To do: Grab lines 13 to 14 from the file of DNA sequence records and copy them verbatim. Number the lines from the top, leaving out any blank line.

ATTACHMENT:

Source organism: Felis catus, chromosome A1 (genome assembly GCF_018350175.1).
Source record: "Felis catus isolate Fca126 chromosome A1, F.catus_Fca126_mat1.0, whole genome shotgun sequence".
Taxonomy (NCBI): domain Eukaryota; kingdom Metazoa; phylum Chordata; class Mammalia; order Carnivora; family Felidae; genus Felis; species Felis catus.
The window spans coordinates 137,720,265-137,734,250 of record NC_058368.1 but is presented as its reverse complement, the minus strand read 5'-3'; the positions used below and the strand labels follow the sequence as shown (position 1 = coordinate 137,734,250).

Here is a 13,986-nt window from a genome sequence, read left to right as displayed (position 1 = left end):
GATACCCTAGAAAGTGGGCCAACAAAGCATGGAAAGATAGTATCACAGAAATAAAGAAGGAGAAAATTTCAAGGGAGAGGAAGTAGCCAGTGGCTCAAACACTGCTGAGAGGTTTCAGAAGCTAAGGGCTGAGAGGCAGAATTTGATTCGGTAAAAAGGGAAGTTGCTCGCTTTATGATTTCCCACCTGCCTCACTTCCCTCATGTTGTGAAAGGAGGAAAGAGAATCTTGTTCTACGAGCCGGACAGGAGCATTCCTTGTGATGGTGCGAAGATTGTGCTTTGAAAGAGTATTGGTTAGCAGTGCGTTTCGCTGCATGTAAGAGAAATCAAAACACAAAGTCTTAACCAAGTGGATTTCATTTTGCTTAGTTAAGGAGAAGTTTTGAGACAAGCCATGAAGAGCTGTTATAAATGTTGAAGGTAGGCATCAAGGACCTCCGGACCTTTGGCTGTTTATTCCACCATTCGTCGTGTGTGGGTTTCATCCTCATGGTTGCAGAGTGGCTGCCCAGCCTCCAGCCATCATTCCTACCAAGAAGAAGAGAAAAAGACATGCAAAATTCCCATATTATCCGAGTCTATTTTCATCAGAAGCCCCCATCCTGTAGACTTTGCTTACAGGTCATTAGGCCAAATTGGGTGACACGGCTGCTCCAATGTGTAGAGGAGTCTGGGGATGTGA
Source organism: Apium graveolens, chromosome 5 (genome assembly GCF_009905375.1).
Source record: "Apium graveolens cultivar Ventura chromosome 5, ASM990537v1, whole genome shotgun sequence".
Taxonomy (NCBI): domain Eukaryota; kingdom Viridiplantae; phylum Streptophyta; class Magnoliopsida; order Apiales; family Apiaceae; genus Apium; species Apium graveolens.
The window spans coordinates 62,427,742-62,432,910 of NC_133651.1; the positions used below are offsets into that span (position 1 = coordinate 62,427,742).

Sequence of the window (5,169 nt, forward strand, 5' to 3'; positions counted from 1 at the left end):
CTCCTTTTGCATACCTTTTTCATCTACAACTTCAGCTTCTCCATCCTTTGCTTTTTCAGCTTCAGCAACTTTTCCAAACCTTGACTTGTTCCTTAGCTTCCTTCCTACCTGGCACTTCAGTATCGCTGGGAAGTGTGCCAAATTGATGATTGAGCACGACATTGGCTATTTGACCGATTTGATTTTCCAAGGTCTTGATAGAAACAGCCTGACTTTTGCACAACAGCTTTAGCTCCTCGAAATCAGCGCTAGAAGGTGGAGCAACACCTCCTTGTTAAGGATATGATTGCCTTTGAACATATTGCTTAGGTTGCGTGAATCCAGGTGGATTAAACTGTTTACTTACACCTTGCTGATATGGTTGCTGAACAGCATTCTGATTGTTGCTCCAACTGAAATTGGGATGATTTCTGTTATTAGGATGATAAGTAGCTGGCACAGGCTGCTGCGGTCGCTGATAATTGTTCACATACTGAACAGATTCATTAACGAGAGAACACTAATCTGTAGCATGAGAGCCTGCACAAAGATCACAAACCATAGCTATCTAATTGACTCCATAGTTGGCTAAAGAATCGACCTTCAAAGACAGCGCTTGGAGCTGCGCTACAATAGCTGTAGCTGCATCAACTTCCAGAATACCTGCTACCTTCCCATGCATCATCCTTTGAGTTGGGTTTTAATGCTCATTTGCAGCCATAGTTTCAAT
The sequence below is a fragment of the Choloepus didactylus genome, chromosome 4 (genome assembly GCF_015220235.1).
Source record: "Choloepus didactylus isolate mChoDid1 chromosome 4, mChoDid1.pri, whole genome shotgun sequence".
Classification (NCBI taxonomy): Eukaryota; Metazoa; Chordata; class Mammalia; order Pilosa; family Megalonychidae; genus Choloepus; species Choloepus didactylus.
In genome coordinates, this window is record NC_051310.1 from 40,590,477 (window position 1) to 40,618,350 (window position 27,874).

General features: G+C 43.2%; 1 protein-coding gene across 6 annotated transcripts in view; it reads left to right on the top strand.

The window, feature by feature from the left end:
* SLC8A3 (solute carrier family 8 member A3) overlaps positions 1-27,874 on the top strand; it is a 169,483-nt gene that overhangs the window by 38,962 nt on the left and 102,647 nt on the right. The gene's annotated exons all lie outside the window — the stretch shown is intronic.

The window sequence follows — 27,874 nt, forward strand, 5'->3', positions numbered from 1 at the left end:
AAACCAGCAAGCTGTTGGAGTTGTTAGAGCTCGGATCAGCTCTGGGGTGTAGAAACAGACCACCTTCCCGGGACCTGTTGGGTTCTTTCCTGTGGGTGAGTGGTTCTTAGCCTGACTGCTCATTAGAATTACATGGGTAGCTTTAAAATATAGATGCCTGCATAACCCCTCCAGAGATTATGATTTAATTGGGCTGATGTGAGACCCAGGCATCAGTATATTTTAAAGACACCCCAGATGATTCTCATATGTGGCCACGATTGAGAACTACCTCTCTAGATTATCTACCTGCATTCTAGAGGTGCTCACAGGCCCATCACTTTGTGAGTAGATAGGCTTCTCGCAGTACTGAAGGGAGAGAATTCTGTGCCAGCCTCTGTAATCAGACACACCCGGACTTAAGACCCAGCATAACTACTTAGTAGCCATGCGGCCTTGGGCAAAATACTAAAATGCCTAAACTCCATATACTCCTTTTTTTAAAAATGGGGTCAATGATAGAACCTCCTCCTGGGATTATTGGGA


The sequence below is a fragment of the Choloepus didactylus genome, chromosome 4 (genome assembly GCF_015220235.1).
Source record: "Choloepus didactylus isolate mChoDid1 chromosome 4, mChoDid1.pri, whole genome shotgun sequence".